I am having some success with writing DA’s, post conviction, to request discovery when defense counsel does not have it, and I have reason to believe it does exist. My favorite memory was when I relentlessly emailed a supervising DA for discovery until he finally punted it to an intern. She was so eager to do “a good job” that she did not realize that “helping” meant she was helping me prove a Brady violation. The DA’s office didn’t know what was happening until she was about to sign a declaration. Then a supervisor called me to berate me that the intern was just trying to help and did not know what she was doing and she would not be signing a declaration. It was probably the funniest most enjoyable conversation I’ve had: “uh, this sounds like a communication and HR issue for your office, I’m having a hard time understanding why you’re calling me?” She probably called me because I should know better than to manipulate this poor girl. And, I did feel marginally guilty about this poor girl not knowing what she was doing. But, here’s an idea, don’t violate Brady and your interns aren’t going to declare that you violated Brady. #sorrynotsorry
Anyway, I digress. There is both a statute and a case which can be used to justify a request for post-conviction discovery…. Penal Code section 1054.9 and People v. Garcia (1993) 17 Cal.App.4th 1169 [prosecutorial duty to disclose any exculpatory / impeachment evidence extends post-conviction and sentencing].)
Penal Code section 1054.9 (below) *technically* applies only to cases with a 15 year or more sentence and *technically* is about making a motion not informally asking the DA….but I cite it in any case and throw in the word “in the spirit of” 1054.9. Ammiright?! Happy fishing!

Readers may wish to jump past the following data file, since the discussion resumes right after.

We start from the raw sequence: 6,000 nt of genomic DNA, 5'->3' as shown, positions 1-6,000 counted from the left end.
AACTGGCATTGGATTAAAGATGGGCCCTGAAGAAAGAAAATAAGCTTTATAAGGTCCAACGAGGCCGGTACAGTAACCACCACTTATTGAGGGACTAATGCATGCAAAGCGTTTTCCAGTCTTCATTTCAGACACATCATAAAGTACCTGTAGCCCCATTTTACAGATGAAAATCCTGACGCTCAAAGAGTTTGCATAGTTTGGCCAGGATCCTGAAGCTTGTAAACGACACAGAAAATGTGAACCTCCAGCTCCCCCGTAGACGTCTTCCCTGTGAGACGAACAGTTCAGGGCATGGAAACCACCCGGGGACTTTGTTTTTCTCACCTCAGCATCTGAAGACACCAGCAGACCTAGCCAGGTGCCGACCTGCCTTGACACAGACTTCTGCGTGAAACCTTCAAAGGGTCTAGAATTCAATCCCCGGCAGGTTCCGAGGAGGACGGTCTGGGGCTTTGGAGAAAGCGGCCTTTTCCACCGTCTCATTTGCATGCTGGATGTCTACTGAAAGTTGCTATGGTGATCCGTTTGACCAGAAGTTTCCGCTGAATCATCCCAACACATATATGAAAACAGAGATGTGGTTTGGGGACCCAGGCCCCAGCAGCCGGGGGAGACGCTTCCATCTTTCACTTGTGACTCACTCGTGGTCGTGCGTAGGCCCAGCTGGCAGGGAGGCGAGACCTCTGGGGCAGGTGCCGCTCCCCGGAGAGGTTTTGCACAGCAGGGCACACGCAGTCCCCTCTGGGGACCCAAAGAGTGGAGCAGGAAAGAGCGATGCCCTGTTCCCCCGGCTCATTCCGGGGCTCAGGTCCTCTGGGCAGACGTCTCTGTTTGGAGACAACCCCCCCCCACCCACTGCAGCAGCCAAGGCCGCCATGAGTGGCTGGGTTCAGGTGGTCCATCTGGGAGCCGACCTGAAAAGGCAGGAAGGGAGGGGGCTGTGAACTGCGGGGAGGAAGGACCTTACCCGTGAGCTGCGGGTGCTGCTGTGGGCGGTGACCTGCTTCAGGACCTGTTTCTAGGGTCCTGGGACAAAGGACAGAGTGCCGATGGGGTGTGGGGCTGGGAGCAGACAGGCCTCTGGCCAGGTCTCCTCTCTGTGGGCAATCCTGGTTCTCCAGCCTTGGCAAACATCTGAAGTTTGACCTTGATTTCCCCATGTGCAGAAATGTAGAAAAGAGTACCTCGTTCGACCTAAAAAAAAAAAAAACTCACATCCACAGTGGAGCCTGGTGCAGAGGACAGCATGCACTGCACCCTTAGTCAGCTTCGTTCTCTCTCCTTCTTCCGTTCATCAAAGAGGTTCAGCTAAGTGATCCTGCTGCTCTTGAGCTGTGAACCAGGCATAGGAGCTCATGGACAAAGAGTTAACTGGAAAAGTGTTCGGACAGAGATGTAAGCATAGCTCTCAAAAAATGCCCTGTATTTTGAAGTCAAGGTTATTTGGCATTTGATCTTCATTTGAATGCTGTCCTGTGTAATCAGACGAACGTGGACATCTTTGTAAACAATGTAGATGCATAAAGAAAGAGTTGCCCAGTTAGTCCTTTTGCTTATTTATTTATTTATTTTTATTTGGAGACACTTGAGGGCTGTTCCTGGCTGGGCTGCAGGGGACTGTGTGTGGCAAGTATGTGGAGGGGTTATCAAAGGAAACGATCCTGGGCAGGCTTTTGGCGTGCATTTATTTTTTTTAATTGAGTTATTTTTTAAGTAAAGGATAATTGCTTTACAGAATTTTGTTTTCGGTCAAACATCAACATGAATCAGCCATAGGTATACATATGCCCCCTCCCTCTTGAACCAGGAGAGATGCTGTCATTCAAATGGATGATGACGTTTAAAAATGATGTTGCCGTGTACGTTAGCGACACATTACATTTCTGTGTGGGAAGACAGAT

(a) In a case of a serious felony or a violent felony resulting in a sentence of 15 years or more, upon the prosecution of a postconviction writ of habeas corpus or a motion to vacate a judgment, or in preparation to file that writ or motion, and on a showing that good faith efforts to obtain discovery materials from trial counsel were made and were unsuccessful, the court shall, except as provided in subdivision (b) or (d), order that the defendant be provided reasonable access to any of the materials described in subdivision (c).(b) Notwithstanding subdivision (a), in a case in which a sentence other than death or life in prison without the possibility of parole has been imposed, if a court has entered a previous order granting discovery pursuant to this section, a subsequent order granting discovery pursuant to subdivision (a) may be made in the court’s discretion. A request for discovery subject to this subdivision shall include a statement by the person requesting discovery as to whether has previously been granted an order for discovery pursuant to this section.(c) For purposes of this section, “discovery materials” means materials in the possession of the prosecution and law enforcement authorities to which the same defendant would have been entitled at time of trial.